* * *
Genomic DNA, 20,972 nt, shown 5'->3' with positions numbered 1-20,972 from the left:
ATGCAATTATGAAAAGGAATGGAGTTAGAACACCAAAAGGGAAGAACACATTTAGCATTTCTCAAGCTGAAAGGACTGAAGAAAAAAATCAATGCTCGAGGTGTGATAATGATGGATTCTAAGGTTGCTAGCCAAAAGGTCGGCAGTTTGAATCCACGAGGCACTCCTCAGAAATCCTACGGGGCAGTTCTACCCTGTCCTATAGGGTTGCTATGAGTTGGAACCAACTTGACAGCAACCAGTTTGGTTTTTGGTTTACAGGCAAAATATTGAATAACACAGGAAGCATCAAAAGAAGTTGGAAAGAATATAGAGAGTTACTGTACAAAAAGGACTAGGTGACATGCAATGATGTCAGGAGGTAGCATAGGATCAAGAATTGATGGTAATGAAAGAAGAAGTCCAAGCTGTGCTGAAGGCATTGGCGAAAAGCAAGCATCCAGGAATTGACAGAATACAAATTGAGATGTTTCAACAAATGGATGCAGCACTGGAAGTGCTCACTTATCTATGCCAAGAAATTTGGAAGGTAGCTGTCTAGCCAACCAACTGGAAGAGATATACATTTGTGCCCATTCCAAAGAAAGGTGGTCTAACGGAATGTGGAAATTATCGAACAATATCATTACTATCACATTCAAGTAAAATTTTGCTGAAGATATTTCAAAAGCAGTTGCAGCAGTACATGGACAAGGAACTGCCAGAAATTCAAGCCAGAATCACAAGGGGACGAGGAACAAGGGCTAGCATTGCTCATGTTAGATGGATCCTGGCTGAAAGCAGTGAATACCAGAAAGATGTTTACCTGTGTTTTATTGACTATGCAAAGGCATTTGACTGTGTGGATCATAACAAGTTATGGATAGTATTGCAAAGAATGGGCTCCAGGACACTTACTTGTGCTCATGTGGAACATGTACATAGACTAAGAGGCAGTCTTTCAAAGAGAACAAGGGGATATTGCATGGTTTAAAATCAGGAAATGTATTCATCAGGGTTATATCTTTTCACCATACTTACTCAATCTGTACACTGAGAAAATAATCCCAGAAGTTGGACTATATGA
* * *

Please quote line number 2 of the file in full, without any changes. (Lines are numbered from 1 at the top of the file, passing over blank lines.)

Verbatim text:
ATGCAATTATGAAAAGGAATGGAGTTAGAACACCAAAAGGGAAGAACACATTTAGCATTTCTCAAGCTGAAAGGACTGAAGAAAAAAATCAATGCTCGAGGTGTGATAATGATGGATTCTAAGGTTGCTAGCCAAAAGGTCGGCAGTTTGAATCCACGAGGCACTCCTCAGAAATCCTACGGGGCAGTTCTACCCTGTCCTATAGGGTTGCTATGAGTTGGAACCAACTTGACAGCAACCAGTTTGGTTTTTGGTTTACAGGCAAAATATTGAATAACACAGGAAGCATCAAAAGAAGTTGGAAAGAATATAGAGAGTTACTGTACAAAAAGGACTAGGTGACATGCAATGATGTCAGGAGGTAGCATAGGATCAAGAATTGATGGTAATGAAAGAAGAAGTCCAAGCTGTGCTGAAGGCATTGGCGAAAAGCAAGCATCCAGGAATTGACAGAATACAAATTGAGATGTTTCAACAAATGGATGCAGCACTGGAAGTGCTCACTTATCTATGCCAAGAAATTTGGAAGGTAGCTGTCTAGCCAACCAACTGGAAGAGATATACATTTGTGCCCATTCCAAAGAAAGGTGGTCTAACGGAATGTGGAAATTATCGAACAATATCATTACTATCACATTCAAGTAAAATTTTGCTGAAGATATTTCAAAAGCAGTTGCAGCAGTACATGGACAAGGAACTGCCAGAAATTCAAGCCAGAATCACAAGGGGACGAGGAACAAGGGCTAGCATTGCTCATGTTAGATGGATCCTGGCTGAAAGCAGTGAATACCAGAAAGATGTTTACCTGTGTTTTATTGACTATGCAAAGGCATTTGACTGTGTGGATCATAACAAGTTATGGATAGTATTGCAAAGAATGGGCTCCAGGACACTTACTTGTGCTCATGTGGAACATGTACATAGACTAAGAGGCAGTCTTTCAAAGAGAACAAGGGGATATTGCATGGTTTAAAATCAGGAAATGTATTCATCAGGGTTATATCTTTTCACCATACTTACTCAATCTGTACACTGAGAAAATAATCCCAGAAGTTGGACTATATGA